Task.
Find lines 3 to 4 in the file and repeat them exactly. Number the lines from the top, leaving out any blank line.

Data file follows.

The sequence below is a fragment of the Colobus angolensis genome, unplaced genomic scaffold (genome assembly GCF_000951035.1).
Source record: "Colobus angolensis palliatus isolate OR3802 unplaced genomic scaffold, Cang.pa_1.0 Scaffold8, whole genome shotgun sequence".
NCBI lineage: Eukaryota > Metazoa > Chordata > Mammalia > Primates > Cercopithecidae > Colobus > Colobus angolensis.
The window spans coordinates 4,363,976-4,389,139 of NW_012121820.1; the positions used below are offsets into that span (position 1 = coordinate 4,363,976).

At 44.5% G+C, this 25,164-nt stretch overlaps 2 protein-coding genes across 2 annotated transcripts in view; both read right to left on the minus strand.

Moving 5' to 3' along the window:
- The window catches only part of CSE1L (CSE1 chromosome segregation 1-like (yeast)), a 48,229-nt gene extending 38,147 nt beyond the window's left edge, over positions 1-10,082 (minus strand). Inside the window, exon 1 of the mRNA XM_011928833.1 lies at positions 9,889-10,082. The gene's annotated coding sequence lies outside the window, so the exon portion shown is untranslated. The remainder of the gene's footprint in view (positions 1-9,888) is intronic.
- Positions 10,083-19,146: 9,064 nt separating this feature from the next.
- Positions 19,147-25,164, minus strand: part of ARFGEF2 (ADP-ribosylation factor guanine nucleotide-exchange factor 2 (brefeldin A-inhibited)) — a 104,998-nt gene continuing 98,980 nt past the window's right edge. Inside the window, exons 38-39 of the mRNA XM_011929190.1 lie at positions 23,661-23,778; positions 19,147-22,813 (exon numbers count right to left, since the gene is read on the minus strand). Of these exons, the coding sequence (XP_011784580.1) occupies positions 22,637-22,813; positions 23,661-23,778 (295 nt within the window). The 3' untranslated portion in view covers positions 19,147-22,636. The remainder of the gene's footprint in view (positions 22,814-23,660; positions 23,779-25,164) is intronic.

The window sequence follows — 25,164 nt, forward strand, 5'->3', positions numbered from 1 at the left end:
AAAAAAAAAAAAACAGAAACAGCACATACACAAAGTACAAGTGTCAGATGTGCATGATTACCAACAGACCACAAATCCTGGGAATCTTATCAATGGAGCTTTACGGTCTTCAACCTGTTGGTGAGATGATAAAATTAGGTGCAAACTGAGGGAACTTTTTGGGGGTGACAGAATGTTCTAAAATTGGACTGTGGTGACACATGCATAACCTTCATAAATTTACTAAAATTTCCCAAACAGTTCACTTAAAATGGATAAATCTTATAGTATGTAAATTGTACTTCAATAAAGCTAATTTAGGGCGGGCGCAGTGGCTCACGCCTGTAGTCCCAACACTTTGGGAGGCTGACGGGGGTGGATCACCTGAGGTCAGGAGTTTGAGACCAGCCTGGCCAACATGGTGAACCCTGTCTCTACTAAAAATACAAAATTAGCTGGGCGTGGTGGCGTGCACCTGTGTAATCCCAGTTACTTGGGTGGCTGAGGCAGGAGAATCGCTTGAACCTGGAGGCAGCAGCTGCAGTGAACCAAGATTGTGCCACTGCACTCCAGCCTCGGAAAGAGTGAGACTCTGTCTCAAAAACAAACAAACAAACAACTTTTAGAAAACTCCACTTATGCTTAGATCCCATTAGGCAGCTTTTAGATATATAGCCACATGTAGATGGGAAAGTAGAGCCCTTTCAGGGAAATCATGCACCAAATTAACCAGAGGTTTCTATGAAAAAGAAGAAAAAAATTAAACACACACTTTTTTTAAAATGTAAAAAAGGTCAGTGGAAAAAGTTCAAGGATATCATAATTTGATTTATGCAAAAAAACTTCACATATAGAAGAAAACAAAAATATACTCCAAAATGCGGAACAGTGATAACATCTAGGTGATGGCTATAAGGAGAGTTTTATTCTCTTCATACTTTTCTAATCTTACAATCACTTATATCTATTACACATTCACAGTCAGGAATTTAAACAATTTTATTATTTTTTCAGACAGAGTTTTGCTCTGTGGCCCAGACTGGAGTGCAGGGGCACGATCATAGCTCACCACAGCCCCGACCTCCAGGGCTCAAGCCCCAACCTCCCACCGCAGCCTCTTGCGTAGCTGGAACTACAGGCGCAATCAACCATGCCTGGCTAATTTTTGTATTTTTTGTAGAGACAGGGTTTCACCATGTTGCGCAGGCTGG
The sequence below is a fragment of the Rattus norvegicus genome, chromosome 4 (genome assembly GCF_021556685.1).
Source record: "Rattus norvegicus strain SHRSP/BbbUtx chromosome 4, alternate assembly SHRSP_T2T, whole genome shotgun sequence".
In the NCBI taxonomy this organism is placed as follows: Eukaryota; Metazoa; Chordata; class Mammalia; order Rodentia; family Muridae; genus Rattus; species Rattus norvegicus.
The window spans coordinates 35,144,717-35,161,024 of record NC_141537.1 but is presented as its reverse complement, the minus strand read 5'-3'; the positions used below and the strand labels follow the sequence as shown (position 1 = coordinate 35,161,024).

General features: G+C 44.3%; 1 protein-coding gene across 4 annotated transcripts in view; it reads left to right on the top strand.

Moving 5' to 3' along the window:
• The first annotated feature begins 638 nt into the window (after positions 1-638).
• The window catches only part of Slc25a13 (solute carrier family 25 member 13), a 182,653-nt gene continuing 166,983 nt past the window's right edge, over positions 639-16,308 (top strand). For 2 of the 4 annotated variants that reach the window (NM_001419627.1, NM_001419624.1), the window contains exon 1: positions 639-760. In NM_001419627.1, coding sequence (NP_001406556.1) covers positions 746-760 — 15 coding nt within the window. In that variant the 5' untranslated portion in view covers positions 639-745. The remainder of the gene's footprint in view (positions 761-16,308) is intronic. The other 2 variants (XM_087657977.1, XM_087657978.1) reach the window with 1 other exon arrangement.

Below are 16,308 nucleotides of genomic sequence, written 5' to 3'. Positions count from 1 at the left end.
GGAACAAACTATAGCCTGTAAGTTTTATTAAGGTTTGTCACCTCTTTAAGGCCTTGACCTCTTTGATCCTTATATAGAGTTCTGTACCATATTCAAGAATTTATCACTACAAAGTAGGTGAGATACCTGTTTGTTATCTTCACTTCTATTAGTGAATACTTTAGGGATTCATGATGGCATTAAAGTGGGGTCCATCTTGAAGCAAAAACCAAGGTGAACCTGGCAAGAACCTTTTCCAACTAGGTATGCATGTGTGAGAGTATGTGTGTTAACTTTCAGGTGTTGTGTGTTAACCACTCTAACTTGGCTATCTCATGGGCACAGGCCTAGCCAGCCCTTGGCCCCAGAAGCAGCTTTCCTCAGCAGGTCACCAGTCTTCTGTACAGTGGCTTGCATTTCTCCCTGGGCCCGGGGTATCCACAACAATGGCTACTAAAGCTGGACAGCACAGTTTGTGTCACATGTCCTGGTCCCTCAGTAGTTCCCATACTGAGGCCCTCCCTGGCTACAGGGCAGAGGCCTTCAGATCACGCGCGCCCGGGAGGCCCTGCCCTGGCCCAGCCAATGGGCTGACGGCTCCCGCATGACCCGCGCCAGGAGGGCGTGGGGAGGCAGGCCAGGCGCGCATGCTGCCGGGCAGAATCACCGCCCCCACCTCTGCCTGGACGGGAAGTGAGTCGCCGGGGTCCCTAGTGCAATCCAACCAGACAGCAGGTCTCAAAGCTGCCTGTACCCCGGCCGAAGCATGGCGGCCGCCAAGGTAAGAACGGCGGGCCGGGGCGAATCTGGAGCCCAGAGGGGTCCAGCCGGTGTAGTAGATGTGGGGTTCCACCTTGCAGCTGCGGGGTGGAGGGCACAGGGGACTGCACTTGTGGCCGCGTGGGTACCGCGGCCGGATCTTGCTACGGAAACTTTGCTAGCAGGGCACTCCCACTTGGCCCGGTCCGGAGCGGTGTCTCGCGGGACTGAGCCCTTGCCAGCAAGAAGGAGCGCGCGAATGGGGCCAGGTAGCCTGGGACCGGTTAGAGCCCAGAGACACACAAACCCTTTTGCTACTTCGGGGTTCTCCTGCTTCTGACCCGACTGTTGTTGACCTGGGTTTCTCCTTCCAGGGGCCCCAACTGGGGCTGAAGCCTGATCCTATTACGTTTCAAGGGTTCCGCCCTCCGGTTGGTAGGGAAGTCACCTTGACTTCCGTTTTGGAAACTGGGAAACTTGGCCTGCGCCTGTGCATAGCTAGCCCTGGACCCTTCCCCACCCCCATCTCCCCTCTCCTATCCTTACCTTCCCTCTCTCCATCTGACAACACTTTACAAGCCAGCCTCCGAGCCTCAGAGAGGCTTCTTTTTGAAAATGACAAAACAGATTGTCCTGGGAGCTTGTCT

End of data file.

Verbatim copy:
NCBI lineage: Eukaryota > Metazoa > Chordata > Mammalia > Primates > Cercopithecidae > Colobus > Colobus angolensis.
The window spans coordinates 4,363,976-4,389,139 of NW_012121820.1; the positions used below are offsets into that span (position 1 = coordinate 4,363,976).